nijedan (nijedn-) + negation not even one

Like with other negative words starting with ni-, the verb must be negated too:

Nemam nijednu olovku.  ▶  I don’t have a single pencil. (lit. ‘I don’t have not even one pencil.’)

Ne znam nijednu riječ.  ▶  I don’t know a single word. (lit. ‘I don’t know not even one word.’)

The words jedan (jedn-) and nijedan (nijedn-) are often used in short replies, but pay attention that they of course adjust to the gender of the thing they refer to (here olovka pencil = feminine):

Trebam olovku.  ▶  I need a pencil. ®

— Imam jednu.  ▶  I have one.

— Nemam nijednu.  ▶  I don’t have any. (lit. ‘I don’t have not even one.’)

The neuter form to (properly changed for case, of course) is also used to refer to facts, statements, events and actions:

Kuham čaj. I’m making tea. (lit. ‘cooking tea’) ®

To je dobro! That’s good!

Here, the word to refers to what is previously said. Only to can be used in such references, ovo or ono cannot be used.

Croatian has specific demonstrative adverbs for manner (how) and quantity (how much/many) that don’t have exact English counterparts:

manner quantity
ovako in this way, like this ovoliko this much/many
tako in that way, so toliko so much/many
onako in that way, like that onoliko that much/many

Out of them, ovako, tako and toliko are most often used. For example:

Ovaj auto je tako brz.  ▶  This car is so fast.

In fact, Croatian has a wide array of demonstrative adverbs, covering every category of adverbs: destination, origin, reason, location, time, etc. Some of them are frequently used, others less so.

However, certain meanings are expressed with a demonstrative + noun, and the whole phrase gets a special meaning. The noun put (meaning way on its own) is often used in such phrases:

ovaj put this time (around)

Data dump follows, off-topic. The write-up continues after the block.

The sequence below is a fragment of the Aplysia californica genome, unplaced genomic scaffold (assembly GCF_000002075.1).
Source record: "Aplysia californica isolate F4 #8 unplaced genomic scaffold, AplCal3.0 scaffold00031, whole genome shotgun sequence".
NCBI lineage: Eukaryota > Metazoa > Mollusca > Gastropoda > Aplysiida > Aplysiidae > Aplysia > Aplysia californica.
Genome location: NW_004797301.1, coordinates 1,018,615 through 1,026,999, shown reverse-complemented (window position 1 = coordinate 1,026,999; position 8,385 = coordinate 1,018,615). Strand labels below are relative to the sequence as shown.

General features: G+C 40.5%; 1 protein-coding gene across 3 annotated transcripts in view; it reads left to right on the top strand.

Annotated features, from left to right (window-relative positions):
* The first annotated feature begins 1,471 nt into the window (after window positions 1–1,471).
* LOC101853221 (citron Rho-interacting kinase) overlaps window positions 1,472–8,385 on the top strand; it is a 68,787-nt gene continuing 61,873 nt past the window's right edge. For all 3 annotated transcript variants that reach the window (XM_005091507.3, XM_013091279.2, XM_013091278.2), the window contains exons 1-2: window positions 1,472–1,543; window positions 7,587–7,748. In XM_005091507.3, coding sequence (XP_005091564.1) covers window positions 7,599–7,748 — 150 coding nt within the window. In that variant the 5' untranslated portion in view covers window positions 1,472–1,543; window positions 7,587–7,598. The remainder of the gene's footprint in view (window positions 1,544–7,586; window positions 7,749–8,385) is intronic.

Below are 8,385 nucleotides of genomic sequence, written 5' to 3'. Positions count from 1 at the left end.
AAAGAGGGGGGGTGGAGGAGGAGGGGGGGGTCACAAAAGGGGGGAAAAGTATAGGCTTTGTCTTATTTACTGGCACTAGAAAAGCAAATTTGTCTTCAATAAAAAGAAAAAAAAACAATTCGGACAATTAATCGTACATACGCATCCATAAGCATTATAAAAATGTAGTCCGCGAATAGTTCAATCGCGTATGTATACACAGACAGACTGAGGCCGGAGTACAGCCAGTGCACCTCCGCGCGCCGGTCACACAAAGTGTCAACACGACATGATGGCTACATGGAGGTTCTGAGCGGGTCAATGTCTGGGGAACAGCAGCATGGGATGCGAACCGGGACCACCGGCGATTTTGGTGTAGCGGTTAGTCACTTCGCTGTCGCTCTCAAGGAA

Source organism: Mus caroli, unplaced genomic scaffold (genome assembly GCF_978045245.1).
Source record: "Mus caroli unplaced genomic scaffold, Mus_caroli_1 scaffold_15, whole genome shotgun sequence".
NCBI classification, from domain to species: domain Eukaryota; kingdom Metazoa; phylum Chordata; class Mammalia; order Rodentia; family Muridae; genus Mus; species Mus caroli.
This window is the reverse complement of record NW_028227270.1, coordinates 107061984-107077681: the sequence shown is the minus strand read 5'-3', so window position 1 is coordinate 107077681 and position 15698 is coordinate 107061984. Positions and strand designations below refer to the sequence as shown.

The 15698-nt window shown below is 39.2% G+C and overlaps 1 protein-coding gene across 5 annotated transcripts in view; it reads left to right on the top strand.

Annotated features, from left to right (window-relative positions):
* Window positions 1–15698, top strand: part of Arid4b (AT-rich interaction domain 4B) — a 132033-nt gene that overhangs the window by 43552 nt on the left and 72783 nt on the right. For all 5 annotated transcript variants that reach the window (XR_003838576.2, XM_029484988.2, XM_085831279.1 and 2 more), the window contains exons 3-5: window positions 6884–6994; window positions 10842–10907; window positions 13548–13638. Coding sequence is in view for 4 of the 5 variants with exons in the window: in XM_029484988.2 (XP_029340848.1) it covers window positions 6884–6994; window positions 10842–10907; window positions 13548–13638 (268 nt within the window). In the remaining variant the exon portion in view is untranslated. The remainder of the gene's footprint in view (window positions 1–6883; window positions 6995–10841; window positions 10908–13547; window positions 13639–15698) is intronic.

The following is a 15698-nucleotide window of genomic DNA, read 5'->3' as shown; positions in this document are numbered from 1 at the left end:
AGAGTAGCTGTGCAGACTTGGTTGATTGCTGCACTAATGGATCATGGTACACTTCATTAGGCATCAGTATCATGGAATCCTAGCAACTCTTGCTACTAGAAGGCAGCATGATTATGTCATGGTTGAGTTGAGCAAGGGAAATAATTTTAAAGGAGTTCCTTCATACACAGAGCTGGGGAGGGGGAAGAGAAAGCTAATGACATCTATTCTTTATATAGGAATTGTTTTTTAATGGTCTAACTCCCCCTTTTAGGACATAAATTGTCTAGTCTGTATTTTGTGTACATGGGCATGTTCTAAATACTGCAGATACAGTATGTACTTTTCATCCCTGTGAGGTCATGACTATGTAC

taj put that time

Croatian has also demonstrative adjectives corresponding to quality and size:

ovakav (ovakv-) such, like this
ovolik this big

Don’t forget these words are adjectives, that is, change in gender, case and number. For example:

Imam ovakvu majicu.  ▶  I have such a T-shirt.

Other forms are derived in the same way as for other types of demonstratives, i.e. by replacing ov- with t- or on-.

Don’t worry too much about the difference between ovakav (ovakv-) and takav (takv-) – they are often used interchangeably by Croatians.

English has specific time adverbs for ‘on, during this day’ (today) and ‘this night’ (tonight). Croatian has a bit expanded scheme. They all end in -s:

danas today
noćas tonight
jutros this morning
večeras this evening

For example:

Večeras idemoići u restoran. We’re going to the restaurant this evening.

The word to is also used in the phrase to jest (where jest is an archaic form of je², the pres-3 of biti).

Another demonstrative, tako, is used in another frequent phrase, i tako dalje. Both are very common expressions, so they have standard abbreviations (the periods are mandatory; matching English abbreviations are also given):

phrase abbreviated
to jest that is tj. i.e.
i tako dalje and so on itd. etc.

This demonstrative is also used in two very frequent phrases:

Tako je.  ▶  That’s right. / That’s so.

Nije tako.  ▶  That isn’t so. / Not correct.

(Observe how je² requires the 2nd position.)


® Instead of vlak train, the word voz is used in Serbia and most of Bosnia. Instead of kuhati, the form kuvati is used in Serbia, and in parts of Bosnia and Croatia (however, it’s not standard in Croatian).

In Serbia, instead of trebam olovku, the construction treba mi olovka is used. It’s also used in Croatia. It will be explained in the following chapters.